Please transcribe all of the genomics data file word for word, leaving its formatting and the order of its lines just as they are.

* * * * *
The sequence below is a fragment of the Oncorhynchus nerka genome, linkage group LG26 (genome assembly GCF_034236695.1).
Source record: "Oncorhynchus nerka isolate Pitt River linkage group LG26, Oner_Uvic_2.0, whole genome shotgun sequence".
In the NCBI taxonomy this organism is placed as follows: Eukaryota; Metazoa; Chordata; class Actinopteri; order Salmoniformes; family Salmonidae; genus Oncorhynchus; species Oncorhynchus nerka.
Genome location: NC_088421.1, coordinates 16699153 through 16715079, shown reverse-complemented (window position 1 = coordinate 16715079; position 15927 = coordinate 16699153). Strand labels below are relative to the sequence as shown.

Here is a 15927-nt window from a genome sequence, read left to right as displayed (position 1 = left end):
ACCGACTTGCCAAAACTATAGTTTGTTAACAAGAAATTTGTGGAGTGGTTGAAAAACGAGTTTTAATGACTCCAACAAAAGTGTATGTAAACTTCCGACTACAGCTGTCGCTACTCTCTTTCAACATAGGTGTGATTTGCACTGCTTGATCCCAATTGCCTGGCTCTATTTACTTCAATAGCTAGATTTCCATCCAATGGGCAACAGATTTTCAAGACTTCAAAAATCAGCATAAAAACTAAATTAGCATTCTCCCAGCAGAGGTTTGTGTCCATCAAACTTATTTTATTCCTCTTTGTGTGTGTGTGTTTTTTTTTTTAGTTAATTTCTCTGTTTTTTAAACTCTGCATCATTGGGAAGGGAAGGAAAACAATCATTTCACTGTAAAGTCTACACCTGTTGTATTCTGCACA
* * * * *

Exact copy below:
The sequence below is a fragment of the Oncorhynchus nerka genome, linkage group LG26 (genome assembly GCF_034236695.1).
Source record: "Oncorhynchus nerka isolate Pitt River linkage group LG26, Oner_Uvic_2.0, whole genome shotgun sequence".
In the NCBI taxonomy this organism is placed as follows: Eukaryota; Metazoa; Chordata; class Actinopteri; order Salmoniformes; family Salmonidae; genus Oncorhynchus; species Oncorhynchus nerka.
Genome location: NC_088421.1, coordinates 16699153 through 16715079, shown reverse-complemented (window position 1 = coordinate 16715079; position 15927 = coordinate 16699153). Strand labels below are relative to the sequence as shown.

Here is a 15927-nt window from a genome sequence, read left to right as displayed (position 1 = left end):
ACCGACTTGCCAAAACTATAGTTTGTTAACAAGAAATTTGTGGAGTGGTTGAAAAACGAGTTTTAATGACTCCAACAAAAGTGTATGTAAACTTCCGACTACAGCTGTCGCTACTCTCTTTCAACATAGGTGTGATTTGCACTGCTTGATCCCAATTGCCTGGCTCTATTTACTTCAATAGCTAGATTTCCATCCAATGGGCAACAGATTTTCAAGACTTCAAAAATCAGCATAAAAACTAAATTAGCATTCTCCCAGCAGAGGTTTGTGTCCATCAAACTTATTTTATTCCTCTTTGTGTGTGTGTGTTTTTTTTTTTAGTTAATTTCTCTGTTTTTTAAACTCTGCATCATTGGGAAGGGAAGGAAAACAATCATTTCACTGTAAAGTCTACACCTGTTGTATTCTGCACA